That this incident sees the woman fall into a hole (“the symbolic vagina which Starr wishes to embrace”) means he is arrested, “a not uncommon fate for men who experimented with their sexuality in ways deemed anti-social in Britain at the time”.
The fact that the theme music to this sequence is This Boy – that gender confusion again – drives the point home.
In the subsequent movie Help! of the following year the key plot device is Starr as victim and pursued by those who need to cover him in red dye (“ersatz menstrual blood”) before he is sacrificed “on the alter as a virgin, which as a woman Starr would now be”.
Alarmingly Jorgensen also reveals the depths to which Starr sank in his despair, to the point of quitting the band from time to time, and possible suicide attempts.
The first time Starr quit was in mid '64 just before the Beatles embarked on a tour of South East Asia and Australasia when he was hospitalised for possible gender reassignment. The media however was told it was to have his tonsils taken out, but Jorgensen provides ample hearsay and rumour to support his baseless contention.
(In passing he also casts doubts on the sexuality of Starr's substitute drummer, one Jimmy Nicol who disappeared from sight after the tour and is perhaps living as a woman in Bogata. Or perhaps not.)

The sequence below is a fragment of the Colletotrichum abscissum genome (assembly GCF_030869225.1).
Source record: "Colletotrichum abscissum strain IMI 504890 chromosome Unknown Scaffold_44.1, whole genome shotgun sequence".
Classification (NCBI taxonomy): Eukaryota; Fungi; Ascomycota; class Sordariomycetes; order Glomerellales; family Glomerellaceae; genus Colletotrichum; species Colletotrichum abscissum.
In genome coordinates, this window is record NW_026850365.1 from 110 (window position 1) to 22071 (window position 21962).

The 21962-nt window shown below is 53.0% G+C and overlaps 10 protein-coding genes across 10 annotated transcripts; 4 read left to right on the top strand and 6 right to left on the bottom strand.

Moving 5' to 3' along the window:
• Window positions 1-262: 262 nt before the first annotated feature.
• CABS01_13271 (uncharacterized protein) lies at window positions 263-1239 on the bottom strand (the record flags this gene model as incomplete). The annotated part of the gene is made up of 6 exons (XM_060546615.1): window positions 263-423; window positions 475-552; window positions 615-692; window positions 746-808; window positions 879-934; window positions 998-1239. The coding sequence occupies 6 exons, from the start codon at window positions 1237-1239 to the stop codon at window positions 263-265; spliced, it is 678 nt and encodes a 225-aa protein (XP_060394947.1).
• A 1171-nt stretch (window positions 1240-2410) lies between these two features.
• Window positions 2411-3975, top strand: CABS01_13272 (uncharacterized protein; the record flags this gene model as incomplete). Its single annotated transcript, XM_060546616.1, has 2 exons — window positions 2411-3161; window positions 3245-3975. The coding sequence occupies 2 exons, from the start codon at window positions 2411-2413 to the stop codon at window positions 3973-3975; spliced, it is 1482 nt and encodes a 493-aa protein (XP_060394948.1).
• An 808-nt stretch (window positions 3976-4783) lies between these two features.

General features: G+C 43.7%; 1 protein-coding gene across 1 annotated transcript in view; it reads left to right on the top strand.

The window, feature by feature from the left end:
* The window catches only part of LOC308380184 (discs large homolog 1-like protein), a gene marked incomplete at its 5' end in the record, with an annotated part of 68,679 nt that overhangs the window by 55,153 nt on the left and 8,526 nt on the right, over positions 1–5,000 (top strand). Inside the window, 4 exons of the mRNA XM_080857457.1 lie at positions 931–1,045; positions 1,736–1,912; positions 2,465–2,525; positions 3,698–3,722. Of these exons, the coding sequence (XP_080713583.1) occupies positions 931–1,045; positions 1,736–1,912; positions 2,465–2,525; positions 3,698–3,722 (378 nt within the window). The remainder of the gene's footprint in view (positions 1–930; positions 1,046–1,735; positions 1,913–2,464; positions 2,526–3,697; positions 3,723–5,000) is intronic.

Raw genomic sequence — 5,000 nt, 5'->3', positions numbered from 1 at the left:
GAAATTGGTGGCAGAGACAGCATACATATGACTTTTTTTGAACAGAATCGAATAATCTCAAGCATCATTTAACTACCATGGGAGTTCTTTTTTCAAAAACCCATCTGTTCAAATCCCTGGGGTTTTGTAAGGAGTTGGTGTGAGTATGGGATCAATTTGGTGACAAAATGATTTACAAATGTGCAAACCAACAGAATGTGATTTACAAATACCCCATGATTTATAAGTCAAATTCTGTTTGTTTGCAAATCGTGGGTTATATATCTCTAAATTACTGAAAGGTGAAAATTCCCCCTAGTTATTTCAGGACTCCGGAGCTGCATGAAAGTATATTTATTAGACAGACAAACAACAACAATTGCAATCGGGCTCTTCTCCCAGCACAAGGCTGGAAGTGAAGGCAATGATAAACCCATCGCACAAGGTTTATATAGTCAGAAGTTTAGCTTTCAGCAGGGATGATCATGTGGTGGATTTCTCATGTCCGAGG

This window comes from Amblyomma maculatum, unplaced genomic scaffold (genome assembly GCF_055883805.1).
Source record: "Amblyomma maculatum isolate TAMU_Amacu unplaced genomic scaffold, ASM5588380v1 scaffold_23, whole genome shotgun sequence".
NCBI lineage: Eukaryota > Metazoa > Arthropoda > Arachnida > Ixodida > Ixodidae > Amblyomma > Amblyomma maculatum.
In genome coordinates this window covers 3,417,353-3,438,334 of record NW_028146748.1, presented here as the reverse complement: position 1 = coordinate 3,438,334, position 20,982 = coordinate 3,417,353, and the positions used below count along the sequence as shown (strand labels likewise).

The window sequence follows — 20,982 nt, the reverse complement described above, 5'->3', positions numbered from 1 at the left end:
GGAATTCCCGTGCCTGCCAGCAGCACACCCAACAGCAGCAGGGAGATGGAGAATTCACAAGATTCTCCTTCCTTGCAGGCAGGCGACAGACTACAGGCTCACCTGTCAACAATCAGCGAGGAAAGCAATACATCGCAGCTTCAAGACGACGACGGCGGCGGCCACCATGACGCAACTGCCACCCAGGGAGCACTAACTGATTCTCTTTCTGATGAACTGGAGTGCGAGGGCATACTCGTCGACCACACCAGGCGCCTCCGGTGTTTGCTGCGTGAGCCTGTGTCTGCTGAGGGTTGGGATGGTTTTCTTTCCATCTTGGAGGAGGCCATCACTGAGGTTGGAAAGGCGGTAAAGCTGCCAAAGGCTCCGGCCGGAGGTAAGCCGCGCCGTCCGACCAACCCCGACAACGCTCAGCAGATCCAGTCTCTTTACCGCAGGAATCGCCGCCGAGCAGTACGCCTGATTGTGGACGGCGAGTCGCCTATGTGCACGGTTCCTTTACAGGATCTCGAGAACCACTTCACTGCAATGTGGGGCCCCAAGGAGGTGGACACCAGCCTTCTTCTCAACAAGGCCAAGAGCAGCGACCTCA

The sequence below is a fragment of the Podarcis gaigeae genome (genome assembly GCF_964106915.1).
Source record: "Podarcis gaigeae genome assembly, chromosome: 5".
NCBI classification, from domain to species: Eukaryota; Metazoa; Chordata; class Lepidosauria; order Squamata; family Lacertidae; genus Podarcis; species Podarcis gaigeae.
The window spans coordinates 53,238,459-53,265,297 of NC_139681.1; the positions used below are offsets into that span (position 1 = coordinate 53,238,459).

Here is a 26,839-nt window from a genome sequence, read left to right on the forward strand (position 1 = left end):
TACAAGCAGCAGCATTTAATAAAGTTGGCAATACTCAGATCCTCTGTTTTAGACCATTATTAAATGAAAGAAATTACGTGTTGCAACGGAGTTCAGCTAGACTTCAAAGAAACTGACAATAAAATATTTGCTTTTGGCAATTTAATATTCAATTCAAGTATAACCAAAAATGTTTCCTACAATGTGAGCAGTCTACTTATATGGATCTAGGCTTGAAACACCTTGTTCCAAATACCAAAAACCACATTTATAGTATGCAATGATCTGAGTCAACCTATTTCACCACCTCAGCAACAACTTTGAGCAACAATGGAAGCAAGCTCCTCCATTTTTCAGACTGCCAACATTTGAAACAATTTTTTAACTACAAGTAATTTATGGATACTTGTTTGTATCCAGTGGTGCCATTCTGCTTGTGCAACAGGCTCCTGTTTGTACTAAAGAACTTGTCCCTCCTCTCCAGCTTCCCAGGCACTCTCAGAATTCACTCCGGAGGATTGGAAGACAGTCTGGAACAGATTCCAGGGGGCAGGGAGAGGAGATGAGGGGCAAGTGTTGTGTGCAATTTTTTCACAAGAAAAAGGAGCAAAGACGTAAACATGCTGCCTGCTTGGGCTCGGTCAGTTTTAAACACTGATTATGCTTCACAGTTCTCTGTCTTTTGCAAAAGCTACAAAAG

“It is also notable that Starr is gifted the song Goodnight by Lennon on the so-called White Album with its lines, 'now it's time to say good night . . . dream sweet dreams' which is clearly a reference to another suicide or self-harm attempt by their drummer”.
Starr also quit the band during the protracted Let It Be sessions and Jorgensen notes that when he was welcomed back it was with flowers (“the traditional gift from men to women”) and not with more masculine gestures.
An apparent suicide attempt – by drowning while making the Magical Mystery Tour film – is alluded to in the Beatles' Octopus Garden (“I'd like to be under the sea. . . .”)
In another fascinating but utterly unreadable chapter in the book Jorgensen discusses The Hegemony of Masculinity in British Popular Music in the Sixties; Dusty Springfield, Lulu, Cilla Black and Other Men Forced to Perform as Women. And there is a blunt critique of male Pop Art practitioners in London in the Sixties in the lengthy chapter Pop Go These Macho, Sexist Weasels.
Jorgensen – who also wrote I'm Okay, You're Okay, We're All Danny Kaye; Studies in Sexual Restriction and Slapstick, and the controversial biography Robert Plant; The Man Who Was The May Queen – says that after the break-up of the Beatles, Starr managed to take more control over his sexuality.
“And it seems that a very long period as an alcoholic, and marriage to the masculine Barbara Bach who he met while filming the prehistoric macho-comedy Caveman, Starr resolved his deep seated issues.”
“Despite the best professional help a psychiatrist and advanced therapy can offer troubled souls, there's clearly a lot to be said for drinking your way through your problems,” Jorgensen told Newsday Week magazine.
For other articles along these lines check out Absurd Elsewhere here.